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Interdecadal climate variability in the Coral Sea since 1708 A.D.

Journal Article


Abstract


  • Low resolution (5-year) Sr/Ca and δ18O samples, extending back to 1708 A.D., were analysed from a Porites coral core collected from Flinders Reef, an offshore reef on the Queensland Plateau in the western Coral Sea (17.5° S, 148.3° E). Using the Sr/Ca ratio as a proxy for sea surface temperature (SST), we deconvolved a salinity record by subtracting the SST signal from the δ18O record. Decadal variability in the reconstructed salinity record is closely paralleled by changes in SST, with cooler (warmer) temperatures recorded during wetter (drier) periods. This relationship differs from the conventional view often described for tropical areas, where warm temperatures are associated with wet periods and cool temperatures with dry periods. The anti-correlation between reconstructed SST and salinity observed at Flinders Reef, however, matches the climatic effects expected from variations in the Interdecadal Pacific Oscillation (IPO), a recurrent pattern of SST variability over the Pacific Ocean which is known to modulate Australia's climate, in particular the impact of ENSO events on decadal time scales. On longer timescales, salinity seems to have remained almost constant for the last two centuries after a progressive freshening of surface waters that culminated around 1800 A.D. Conversely, SSTs show a warming trend towards the late 20th century. © 2006 Elsevier B.V. All rights reserved.

Publication Date


  • 2007

Citation


  • Calvo, E., Marshall, J. F., Pelejero, C., McCulloch, M. T., Gagan, M. K., & Lough, J. M. (2007). Interdecadal climate variability in the Coral Sea since 1708 A.D.. Palaeogeography, Palaeoclimatology, Palaeoecology, 248(1-2), 190-201. doi:10.1016/j.palaeo.2006.12.003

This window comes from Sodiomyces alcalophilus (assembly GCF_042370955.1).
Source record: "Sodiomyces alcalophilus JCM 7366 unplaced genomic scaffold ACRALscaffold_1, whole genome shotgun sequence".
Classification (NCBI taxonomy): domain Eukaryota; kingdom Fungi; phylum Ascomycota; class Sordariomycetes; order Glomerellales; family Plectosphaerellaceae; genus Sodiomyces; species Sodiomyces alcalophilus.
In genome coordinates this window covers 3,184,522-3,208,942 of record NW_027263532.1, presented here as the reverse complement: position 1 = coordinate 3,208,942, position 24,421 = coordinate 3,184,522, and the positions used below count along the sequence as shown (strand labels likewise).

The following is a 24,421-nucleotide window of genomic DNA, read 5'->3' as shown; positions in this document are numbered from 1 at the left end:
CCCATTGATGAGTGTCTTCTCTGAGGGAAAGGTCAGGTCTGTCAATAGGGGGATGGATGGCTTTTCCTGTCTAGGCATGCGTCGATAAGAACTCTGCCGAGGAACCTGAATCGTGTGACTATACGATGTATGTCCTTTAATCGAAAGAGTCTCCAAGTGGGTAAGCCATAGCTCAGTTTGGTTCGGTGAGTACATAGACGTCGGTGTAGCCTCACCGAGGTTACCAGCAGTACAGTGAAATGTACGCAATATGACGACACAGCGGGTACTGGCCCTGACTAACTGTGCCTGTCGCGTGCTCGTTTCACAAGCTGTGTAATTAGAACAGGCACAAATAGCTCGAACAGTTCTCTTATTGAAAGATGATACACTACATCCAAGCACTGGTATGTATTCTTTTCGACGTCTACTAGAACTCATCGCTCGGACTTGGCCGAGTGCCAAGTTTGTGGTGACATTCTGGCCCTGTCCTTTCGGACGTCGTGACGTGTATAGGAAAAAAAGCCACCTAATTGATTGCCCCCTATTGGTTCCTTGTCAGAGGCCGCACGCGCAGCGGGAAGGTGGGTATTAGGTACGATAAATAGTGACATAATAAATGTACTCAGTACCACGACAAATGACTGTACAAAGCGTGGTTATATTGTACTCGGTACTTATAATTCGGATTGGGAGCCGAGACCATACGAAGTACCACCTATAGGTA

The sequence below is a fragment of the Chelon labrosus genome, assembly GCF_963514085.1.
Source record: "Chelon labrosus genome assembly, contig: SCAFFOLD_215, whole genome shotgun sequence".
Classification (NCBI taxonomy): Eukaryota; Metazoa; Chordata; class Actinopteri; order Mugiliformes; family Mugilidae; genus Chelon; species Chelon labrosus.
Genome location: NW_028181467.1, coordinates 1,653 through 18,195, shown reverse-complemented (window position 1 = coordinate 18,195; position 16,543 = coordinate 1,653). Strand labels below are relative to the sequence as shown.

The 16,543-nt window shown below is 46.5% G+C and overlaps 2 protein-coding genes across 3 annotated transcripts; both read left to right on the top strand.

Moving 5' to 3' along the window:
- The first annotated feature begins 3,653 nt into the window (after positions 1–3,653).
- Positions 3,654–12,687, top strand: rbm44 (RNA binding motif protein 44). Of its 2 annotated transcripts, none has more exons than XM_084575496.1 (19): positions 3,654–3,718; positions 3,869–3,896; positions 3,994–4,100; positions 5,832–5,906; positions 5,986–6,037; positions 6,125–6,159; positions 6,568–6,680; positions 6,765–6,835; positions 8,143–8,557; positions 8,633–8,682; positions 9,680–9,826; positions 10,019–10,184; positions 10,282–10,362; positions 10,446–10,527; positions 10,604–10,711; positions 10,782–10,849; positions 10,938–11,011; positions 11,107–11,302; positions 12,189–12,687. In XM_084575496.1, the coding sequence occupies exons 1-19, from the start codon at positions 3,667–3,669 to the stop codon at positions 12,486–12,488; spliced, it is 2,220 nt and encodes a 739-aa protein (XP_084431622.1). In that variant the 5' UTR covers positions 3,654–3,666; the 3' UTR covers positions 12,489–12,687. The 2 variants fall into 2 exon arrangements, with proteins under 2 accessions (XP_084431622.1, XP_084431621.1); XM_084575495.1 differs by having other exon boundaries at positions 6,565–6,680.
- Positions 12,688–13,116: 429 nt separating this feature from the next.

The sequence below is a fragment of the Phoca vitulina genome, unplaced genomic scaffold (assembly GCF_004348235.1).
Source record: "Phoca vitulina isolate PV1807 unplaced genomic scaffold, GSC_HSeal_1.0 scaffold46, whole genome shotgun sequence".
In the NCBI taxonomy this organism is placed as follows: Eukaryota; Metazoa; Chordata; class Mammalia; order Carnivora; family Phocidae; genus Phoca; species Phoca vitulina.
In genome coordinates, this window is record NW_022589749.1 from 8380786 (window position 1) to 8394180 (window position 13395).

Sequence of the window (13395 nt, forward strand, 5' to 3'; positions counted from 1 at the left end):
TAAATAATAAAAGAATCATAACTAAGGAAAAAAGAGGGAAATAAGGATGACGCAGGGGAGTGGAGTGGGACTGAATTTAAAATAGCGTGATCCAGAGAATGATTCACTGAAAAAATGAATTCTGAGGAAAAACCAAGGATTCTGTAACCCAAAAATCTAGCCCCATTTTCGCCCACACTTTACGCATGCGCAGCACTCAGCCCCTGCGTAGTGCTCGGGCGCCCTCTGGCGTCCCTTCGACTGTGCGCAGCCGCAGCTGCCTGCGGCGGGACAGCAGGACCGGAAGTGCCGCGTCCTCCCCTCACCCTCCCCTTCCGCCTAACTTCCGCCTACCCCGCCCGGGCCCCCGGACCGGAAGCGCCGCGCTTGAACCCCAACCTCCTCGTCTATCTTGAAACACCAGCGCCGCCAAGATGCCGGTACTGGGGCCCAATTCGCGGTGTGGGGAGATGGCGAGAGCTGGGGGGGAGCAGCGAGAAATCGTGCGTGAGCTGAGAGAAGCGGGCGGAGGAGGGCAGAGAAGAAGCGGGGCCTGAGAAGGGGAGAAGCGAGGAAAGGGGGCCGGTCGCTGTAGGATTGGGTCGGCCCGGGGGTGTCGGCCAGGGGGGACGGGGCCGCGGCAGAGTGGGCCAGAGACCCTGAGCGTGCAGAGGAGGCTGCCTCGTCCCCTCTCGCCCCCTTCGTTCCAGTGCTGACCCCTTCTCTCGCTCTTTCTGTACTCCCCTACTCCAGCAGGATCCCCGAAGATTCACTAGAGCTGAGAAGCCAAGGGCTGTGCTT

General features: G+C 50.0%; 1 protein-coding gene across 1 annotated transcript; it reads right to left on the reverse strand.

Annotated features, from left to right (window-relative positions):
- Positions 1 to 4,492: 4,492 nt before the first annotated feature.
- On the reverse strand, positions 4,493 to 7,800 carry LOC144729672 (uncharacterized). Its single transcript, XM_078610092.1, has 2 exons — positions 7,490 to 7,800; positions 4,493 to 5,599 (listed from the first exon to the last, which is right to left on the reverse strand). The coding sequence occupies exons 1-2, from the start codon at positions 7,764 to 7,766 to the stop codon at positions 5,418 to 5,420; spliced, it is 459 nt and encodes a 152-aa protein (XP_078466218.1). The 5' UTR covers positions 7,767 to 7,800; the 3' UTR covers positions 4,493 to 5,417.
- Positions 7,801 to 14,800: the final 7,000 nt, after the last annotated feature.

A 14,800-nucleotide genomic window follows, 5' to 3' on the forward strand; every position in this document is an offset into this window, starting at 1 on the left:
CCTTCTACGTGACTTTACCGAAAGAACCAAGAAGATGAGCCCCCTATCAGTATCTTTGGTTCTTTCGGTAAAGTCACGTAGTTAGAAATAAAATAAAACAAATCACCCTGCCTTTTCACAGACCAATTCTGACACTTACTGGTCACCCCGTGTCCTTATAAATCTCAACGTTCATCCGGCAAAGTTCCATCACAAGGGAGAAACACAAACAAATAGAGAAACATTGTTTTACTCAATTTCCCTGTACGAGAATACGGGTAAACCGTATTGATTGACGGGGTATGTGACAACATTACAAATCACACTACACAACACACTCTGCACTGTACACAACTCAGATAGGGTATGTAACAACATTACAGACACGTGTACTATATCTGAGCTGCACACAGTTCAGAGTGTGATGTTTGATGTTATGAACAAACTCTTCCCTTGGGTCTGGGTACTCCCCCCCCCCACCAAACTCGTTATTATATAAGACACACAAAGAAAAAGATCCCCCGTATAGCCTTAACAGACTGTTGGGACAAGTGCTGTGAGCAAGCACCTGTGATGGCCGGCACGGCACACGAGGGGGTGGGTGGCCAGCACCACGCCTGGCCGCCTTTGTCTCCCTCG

Scopus Eid


  • 2-s2.0-34247101689

Web Of Science Accession Number


Start Page


  • 190

End Page


  • 201

Volume


  • 248

Issue


  • 1-2

Abstract


  • Low resolution (5-year) Sr/Ca and δ18O samples, extending back to 1708 A.D., were analysed from a Porites coral core collected from Flinders Reef, an offshore reef on the Queensland Plateau in the western Coral Sea (17.5° S, 148.3° E). Using the Sr/Ca ratio as a proxy for sea surface temperature (SST), we deconvolved a salinity record by subtracting the SST signal from the δ18O record. Decadal variability in the reconstructed salinity record is closely paralleled by changes in SST, with cooler (warmer) temperatures recorded during wetter (drier) periods. This relationship differs from the conventional view often described for tropical areas, where warm temperatures are associated with wet periods and cool temperatures with dry periods. The anti-correlation between reconstructed SST and salinity observed at Flinders Reef, however, matches the climatic effects expected from variations in the Interdecadal Pacific Oscillation (IPO), a recurrent pattern of SST variability over the Pacific Ocean which is known to modulate Australia's climate, in particular the impact of ENSO events on decadal time scales. On longer timescales, salinity seems to have remained almost constant for the last two centuries after a progressive freshening of surface waters that culminated around 1800 A.D. Conversely, SSTs show a warming trend towards the late 20th century. © 2006 Elsevier B.V. All rights reserved.

Publication Date


  • 2007

Citation


  • Calvo, E., Marshall, J. F., Pelejero, C., McCulloch, M. T., Gagan, M. K., & Lough, J. M. (2007). Interdecadal climate variability in the Coral Sea since 1708 A.D.. Palaeogeography, Palaeoclimatology, Palaeoecology, 248(1-2), 190-201. doi:10.1016/j.palaeo.2006.12.003

Scopus Eid


  • 2-s2.0-34247101689

Web Of Science Accession Number


Start Page


  • 190

End Page


  • 201

Volume


  • 248

Issue


  • 1-2